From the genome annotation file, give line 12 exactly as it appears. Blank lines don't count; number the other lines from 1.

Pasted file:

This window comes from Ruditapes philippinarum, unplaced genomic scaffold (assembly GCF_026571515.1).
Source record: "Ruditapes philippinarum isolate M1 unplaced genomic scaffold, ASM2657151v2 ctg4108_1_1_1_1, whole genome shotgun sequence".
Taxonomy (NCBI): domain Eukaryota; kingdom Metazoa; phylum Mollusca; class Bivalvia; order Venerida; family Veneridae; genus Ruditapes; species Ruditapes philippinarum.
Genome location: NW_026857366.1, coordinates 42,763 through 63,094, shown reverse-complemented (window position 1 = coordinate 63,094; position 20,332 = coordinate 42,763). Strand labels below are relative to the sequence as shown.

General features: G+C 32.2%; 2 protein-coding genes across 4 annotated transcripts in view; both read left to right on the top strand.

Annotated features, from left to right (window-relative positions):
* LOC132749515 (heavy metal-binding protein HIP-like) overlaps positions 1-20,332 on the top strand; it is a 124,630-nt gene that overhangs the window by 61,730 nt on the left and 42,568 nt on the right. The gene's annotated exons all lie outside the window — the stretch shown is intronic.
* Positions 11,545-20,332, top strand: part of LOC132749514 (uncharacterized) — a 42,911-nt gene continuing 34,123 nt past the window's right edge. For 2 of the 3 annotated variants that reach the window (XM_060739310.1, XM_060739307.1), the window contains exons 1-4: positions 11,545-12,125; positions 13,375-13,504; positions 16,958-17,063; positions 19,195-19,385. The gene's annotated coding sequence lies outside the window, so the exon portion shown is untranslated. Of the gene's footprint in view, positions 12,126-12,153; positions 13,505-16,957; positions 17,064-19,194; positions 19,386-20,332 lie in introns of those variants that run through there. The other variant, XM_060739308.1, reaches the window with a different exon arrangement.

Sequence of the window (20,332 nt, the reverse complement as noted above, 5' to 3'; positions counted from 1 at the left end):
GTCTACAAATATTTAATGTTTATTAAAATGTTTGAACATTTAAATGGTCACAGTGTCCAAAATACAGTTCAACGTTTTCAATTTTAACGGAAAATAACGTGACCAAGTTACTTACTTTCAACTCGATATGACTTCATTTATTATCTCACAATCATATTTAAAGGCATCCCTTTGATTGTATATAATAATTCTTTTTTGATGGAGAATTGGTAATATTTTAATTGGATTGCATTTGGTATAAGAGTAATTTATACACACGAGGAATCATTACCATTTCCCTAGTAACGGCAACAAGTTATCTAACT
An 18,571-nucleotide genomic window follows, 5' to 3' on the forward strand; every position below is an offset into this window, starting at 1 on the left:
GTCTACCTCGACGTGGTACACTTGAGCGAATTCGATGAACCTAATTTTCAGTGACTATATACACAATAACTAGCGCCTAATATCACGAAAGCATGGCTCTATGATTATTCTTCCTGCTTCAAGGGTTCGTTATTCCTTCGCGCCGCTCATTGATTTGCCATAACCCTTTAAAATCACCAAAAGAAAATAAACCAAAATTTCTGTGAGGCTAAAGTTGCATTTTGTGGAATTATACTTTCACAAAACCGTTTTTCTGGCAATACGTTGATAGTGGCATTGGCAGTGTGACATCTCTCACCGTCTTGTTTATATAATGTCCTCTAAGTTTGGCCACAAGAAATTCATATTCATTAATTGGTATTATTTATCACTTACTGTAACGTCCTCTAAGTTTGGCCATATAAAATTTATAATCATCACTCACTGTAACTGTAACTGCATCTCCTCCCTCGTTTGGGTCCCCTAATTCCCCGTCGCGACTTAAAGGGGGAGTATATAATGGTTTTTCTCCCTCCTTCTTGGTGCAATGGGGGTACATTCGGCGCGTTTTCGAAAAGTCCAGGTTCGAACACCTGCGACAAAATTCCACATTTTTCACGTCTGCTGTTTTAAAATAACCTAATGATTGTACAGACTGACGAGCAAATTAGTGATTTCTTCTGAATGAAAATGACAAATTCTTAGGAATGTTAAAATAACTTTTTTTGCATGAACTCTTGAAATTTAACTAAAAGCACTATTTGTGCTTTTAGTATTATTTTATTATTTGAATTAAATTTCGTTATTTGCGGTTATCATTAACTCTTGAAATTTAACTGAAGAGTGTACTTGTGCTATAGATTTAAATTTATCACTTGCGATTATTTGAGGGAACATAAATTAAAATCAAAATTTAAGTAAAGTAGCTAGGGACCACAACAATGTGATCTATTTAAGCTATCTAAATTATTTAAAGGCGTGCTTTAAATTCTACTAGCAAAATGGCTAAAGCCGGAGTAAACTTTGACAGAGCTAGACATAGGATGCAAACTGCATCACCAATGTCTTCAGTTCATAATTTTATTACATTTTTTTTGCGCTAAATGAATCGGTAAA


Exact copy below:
GTCTACCTCGACGTGGTACACTTGAGCGAATTCGATGAACCTAATTTTCAGTGACTATATACACAATAACTAGCGCCTAATATCACGAAAGCATGGCTCTATGATTATTCTTCCTGCTTCAAGGGTTCGTTATTCCTTCGCGCCGCTCATTGATTTGCCATAACCCTTTAAAATCACCAAAAGAAAATAAACCAAAATTTCTGTGAGGCTAAAGTTGCATTTTGTGGAATTATACTTTCACAAAACCGTTTTTCTGGCAATACGTTGATAGTGGCATTGGCAGTGTGACATCTCTCACCGTCTTGTTTATATAATGTCCTCTAAGTTTGGCCACAAGAAATTCATATTCATTAATTGGTATTATTTATCACTTACTGTAACGTCCTCTAAGTTTGGCCATATAAAATTTATAATCATCACTCACTGTAACTGTAACTGCATCTCCTCCCTCGTTTGGGTCCCCTAATTCCCCGTCGCGACTTAAAGGGGGAGTATATAATGGTTTTTCTCCCTCCTTCTTGGTGCAATGGGGGTACATTCGGCGCGTTTTCGAAAAGTCCAGGTTCGAACACCTGCGACAAAATTCCACATTTTTCACGTCTGCTGTTTTAAAATAACCTAATGATTGTACAGACTGACGAGCAAATTAGTGATTTCTTCTGAATGAAAATGACAAATTCTTAGGAATGTTAAAATAACTTTTTTTGCATGAACTCTTGAAATTTAACTAAAAGCACTATTTGTGCTTTTAGTATTATTTTATTATTTGAATTAAATTTCGTTATTTGCGGTTATCATTAACTCTTGAAATTTAACTGAAGAGTGTACTTGTGCTATAGATTTAAATTTATCACTTGCGATTATTTGAGGGAACATAAATTAAAATCAAAATTTAAGTAAAGTAGCTAGGGACCACAACAATGTGATCTATTTAAGCTATCTAAATTATTTAAAGGCGTGCTTTAAATTCTACTAGCAAAATGGCTAAAGCCGGAGTAAACTTTGACAGAGCTAGACATAGGATGCAAACTGCATCACCAATGTCTTCAGTTCATAATTTTATTACATTTTTTTTGCGCTAAATGAATCGGTAAA